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Why is Android Wear 2.0 taking so long to reach smartwatches?

The Android Wear 2.0 rollout has been ongoing for almost five months: what's the story? Join us as we investigate.

Published onJuly 6, 2017

It has been a bumpy ride for the Android Wear 2.0 update rollout, with multiple stops and starts since its reveal at Google I/O 2016. What was, at first, an exciting prospect for fall 2016, was later delayed until the following year. Softening this blow was the subsequent news that the update would hit most of the Android Wear catalog — all but a few of the Android smartwatches that had ever come to market would be upgraded. Anticipation rose once more before the software finally arrived in February 2017.

Or finally arrived to some smartwatches.

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The Android Wear 2.0 rollout has now been ongoing for almost five months and, as it stands, has landed on all but four of its intended devices. These are: the Moto 360 Sport, LG Watch Urbane 2nd Edition LTE and ASUS ZenWatch 2 and ZenWatch 3.

Most recently, ASUS announced that the Android Wear 2.0 update would hit the ZenWatch 3 on July 11 and ZenWatch 2 between July and August. Last we heard on the LG Watch Urbane 2nd Edition LTE was that it was coming early May, while the Moto 360 Sport hasn’t been given a timeframe.

While we don’t know what’s happening behind closed doors with regards to the update rollouts, we can speculate on the situation.

Why is Android Wear 2.0 taking so long?

In theory, one could expect that it’s easier to deliver an Android Wear update than it is to deliver a smartphone update. Smartphones have a wider range of functionality and hardware meaning more variables when it comes to updating them. Android Wear is also a lot more “stock” than your average smartphone skin.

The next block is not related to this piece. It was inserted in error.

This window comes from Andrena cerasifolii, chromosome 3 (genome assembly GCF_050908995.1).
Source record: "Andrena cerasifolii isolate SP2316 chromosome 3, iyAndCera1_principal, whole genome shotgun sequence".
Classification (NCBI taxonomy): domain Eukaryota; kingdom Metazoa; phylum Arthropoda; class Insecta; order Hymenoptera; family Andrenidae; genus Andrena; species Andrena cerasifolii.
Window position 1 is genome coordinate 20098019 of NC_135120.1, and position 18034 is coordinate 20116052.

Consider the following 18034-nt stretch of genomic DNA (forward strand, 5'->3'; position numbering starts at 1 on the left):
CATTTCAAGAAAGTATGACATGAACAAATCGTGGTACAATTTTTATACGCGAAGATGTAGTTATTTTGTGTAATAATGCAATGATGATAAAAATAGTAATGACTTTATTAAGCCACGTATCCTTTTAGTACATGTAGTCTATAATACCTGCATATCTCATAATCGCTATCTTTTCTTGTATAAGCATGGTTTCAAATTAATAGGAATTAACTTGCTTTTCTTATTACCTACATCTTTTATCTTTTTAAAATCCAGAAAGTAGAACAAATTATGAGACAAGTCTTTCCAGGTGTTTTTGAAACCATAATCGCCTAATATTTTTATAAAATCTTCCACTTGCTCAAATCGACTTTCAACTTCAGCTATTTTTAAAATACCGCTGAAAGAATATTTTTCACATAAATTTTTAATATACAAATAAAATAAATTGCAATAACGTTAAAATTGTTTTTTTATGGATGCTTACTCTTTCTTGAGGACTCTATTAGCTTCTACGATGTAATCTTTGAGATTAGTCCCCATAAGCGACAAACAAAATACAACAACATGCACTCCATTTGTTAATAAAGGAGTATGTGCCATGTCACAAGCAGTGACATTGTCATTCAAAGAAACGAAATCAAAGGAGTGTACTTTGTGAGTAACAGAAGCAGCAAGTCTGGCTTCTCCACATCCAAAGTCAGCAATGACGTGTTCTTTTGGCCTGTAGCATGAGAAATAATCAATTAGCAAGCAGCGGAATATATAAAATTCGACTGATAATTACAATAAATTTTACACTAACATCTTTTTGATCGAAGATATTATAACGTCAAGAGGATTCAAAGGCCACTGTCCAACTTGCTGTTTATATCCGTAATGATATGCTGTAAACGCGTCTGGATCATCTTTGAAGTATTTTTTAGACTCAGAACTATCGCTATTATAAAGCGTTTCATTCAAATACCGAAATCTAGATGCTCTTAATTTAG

That said, each smartwatch can come with its own custom watch faces, menus, hardware features and/or exclusive apps. Some watches have a crown, some have cell network support, some have a GPS etc. In other words, different watches are going to require a different amount of work when updating them. Android phone software has also been around a lot longer than smartwatch software — so developers will naturally be more familiar with the former.

Although the ASUS Zenwatch 3 is the latest ASUS smartwatch, it still won’t be as important to the company as its phone lineup.

Then there are simple manufacturer priorities. For example, manufacturers often can update a 24 month-old smartphone with new software, but if it has already received two updates they have no reason to do so — it’s just accepted that they won’t issue more than two major updates. Instead, they prefer to focus on their latest hardware products.

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A Samsung Galaxy Watch 4 rests on a leather surface displaying the watch face Venom by Thema.

Smartwatches, ostensibly, aren’t as big a priority as smartphones for a manufacturer because they will sell far less of them. This is also why tablets get updated far less frequently than phones. To put watches in perspective: although the ASUS Zenwatch 3 is the latest ASUS smartwatch, it still won’t be as important to the company as its phone lineup. What’s more, rather than have a large dedicated team that’s always working on smartwatch software, smartwatch updates are handled by a much smaller pool of devs, devs who likely move from project to project. Once again, resources are understandably allocated to the highest priorities, leaving smartwatches on the back burner.

This is not to excuse waiting so long for updates, only to try to shed light on possible reasons why we’re still waiting.

Then there are simple concerns over delivering a stable, high-quality product. Android Wear 2.0 is has led to many disappointed fans and unsolved issues. You could understand manufacturers hesitating to push out unfinished software to appease fans — despite that it’s something of an expectation now with new software releases.